14 MA111 Application of Integration Asst.Prof.Dr.Supranee Lisawadi 14 Now let S be the solid obtained by rotating about the y-ais the region bounded by y= f [where 0 f ], y= 0, = a, and = b, where b> a 0. The volume of the solid obtained by rotating about the y-ais the region under the curve y= f from a to b, is b { V = π f d { a radius height thickness Similarly, the volume of the solid obtained by rotating about the -ais the region bounded by curve g y =, the y-ais, the line y = c, and the line y = d, is d { V = π y g y dy { c radius height thickness

15 MA111 Application of Integration Asst.Prof.Dr.Supranee Lisawadi 15 Eample 1: Find the volume of the solid obtained by rotating about the y-ais the region bounded by y = 3 and y = 0.

16 MA111 Application of Integration Asst.Prof.Dr.Supranee Lisawadi 16 Eample : Find the volume of the solid obtained by rotating about the y-ais the region bounded by y = and y =. Use both slicing and cylindrical shells methods.

17 MA111 Application of Integration Asst.Prof.Dr.Supranee Lisawadi 17 Eample 3: Find the volume of the solid obtained by rotating the region bounded by and = y i about the -ais and ii about y = 1. y =

18 MA111 Application of Integration Asst.Prof.Dr.Supranee Lisawadi 18 Eample 4: Find the volume of the solid obtained by rotating the region bounded by y= 4 and y = 3 about = 1.

19 MA111 Application of Integration Asst.Prof.Dr.Supranee Lisawadi 19 Section 5.4 Arc Length What do we mean by the length of a curve? We might think of fitting a piece of string to the curve in Figure 1 and then measuring the string against a ruler. But that might be difficult to do with much accuracy if we have a complicated curve. If the curve is a polygon, we can easily find its length; we just add the lengths of the line segments that form the polygon. We are going to define the length of a general curve by first approimating it by a polygon and then taking a limit as the number of segments of the polygon is inscribed See Figure. Now suppose that a curve C is defined by the equation y= f, where f is continuous and a b. We obtain a polygonal approimation to C by dividing the interval [, ] ab in to n subintervals with endpoints 1,,..., n and equal width Δ. If y i = f, then the point, i P y lies on C and the polygon with vertices P0, P1,..., P n, i i i illustrated in Figure 3, is an approimation to C.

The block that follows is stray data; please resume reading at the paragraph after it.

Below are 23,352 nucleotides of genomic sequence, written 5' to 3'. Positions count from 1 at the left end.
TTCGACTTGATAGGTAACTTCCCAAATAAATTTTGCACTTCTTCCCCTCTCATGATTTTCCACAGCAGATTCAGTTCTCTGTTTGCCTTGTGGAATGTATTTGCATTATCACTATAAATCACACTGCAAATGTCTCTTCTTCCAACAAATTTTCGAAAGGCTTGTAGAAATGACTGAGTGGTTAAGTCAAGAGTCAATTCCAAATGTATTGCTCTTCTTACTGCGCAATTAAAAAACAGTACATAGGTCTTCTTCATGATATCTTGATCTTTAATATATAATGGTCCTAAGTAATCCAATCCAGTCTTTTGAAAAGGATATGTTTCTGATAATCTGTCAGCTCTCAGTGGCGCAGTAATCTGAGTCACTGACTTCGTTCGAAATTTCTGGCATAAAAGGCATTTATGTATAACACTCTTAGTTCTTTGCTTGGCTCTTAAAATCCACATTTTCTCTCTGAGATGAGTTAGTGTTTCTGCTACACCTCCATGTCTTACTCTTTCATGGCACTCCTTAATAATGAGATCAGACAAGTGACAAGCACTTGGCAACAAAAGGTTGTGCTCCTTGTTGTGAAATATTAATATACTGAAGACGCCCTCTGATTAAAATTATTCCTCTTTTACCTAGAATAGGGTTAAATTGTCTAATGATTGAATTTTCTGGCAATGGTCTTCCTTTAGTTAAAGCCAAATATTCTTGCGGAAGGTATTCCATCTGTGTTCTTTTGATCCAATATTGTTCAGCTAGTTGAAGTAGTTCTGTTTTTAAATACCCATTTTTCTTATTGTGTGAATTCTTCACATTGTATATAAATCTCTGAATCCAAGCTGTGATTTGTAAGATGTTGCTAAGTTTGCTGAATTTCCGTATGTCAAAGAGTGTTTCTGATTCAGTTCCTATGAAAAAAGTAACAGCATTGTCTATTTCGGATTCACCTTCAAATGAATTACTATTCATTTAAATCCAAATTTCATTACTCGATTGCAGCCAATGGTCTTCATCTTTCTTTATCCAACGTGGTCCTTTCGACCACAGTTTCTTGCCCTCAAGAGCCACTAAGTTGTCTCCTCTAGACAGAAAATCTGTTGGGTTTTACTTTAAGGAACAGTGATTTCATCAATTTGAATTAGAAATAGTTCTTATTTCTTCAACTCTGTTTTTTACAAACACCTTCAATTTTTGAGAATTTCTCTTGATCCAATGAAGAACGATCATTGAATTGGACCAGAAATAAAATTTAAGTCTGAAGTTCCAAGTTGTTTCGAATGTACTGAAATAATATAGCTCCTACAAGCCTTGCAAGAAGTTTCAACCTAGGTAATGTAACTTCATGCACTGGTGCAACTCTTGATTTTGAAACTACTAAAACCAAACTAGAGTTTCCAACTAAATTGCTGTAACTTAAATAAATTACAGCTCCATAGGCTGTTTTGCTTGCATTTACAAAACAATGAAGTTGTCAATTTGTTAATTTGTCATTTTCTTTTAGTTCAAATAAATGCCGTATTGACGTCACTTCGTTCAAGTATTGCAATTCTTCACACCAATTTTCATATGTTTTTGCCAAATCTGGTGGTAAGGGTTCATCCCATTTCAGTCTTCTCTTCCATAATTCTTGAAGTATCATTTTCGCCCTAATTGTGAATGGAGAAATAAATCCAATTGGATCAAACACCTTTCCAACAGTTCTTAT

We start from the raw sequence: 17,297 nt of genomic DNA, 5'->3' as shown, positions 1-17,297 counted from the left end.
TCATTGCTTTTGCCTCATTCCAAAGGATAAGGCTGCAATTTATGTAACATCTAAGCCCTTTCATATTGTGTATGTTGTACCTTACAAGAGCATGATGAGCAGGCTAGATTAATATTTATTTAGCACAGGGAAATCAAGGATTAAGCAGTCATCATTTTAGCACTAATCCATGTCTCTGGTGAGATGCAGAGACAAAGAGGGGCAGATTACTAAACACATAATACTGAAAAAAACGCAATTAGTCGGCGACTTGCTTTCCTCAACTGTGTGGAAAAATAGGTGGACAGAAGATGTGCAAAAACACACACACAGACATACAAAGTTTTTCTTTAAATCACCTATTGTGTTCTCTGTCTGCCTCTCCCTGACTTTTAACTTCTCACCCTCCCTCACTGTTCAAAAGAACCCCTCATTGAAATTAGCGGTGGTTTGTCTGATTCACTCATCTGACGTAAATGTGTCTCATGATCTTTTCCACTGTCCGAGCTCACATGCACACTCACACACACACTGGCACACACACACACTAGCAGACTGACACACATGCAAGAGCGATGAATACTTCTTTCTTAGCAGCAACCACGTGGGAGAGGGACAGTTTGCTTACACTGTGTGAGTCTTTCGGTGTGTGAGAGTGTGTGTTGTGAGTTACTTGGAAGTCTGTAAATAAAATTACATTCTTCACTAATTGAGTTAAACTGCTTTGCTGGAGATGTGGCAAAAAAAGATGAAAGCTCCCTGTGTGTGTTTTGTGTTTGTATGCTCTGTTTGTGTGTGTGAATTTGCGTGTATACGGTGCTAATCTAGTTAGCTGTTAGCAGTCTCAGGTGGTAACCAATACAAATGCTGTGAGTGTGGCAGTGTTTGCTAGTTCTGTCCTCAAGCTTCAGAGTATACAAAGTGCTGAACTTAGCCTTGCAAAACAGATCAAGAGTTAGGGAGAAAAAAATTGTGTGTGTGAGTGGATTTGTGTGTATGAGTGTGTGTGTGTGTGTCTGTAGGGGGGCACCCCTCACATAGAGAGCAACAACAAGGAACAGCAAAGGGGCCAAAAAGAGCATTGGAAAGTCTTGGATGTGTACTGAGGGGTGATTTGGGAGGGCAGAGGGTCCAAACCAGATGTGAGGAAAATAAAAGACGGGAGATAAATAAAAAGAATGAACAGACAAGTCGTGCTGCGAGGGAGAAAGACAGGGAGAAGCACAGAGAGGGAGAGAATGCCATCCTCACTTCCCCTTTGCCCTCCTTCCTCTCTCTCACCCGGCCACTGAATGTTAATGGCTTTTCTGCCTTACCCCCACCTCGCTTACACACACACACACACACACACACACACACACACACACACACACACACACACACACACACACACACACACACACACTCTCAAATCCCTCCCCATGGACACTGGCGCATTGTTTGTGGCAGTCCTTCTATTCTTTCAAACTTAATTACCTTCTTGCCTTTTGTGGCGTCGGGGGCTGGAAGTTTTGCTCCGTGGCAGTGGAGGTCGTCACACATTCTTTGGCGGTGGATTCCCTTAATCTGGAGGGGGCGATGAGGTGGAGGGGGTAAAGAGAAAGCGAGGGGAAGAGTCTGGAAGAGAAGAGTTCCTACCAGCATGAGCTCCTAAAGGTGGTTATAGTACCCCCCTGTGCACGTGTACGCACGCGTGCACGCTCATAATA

20 MA111 Application of Integration Asst.Prof.Dr.Supranee Lisawadi 0 The length L of C is approimately the length of this polygon and the approimation gets better as we let n increases See Figure 4. Therefore, we define the length L of C with equation y= f, a b, as the limit of the lengths of these inscribed polygons if the limit eists: L= lim Pi 1Pi n n i = 1 The definition of arc length given above is not very convenient for computational purposes, but we can derive an integral formula for L in the case where f has a continuous derivative. [Such a function f is called smooth because a small change in produces a.] small change in f If we let Δ yi = yi yi, then 1 i 1 i i i 1 i i 1 P P = + y y = Δ + Δ y By applying the Mean Value Theorem to f on the interval [ ] number that is Thus we have Therefore, * i between i 1 and i such that, i 1 * = f f f i i 1 i i i 1 i * i Δ y = f Δ. * Pi 1Pi = Δ + Δ y = Δ + f i Δ * i * i = 1+ f Δ = 1 + f Δ since Δ > 0 i 1 i i n n i= 1 i= 1 * n n L= lim P P = lim 1+ f Δ i, we find that there is a

21 MA111 Application of Integration Asst.Prof.Dr.Supranee Lisawadi 1 We recognize this epression as being equal to b a 1+ f d by the definition of a definite integral. This integral eists because the function 1 g = + f is continuous. Thus we have proved the following theorem: The Arc Length Formula: If f is continuous on [ ab,, ] then the length of the curve y= f, a b, is b L= 1+ f d a Eample 1: Find the length of the arc of the semicubical parabola 1,1 and 4,8. y = between the point 3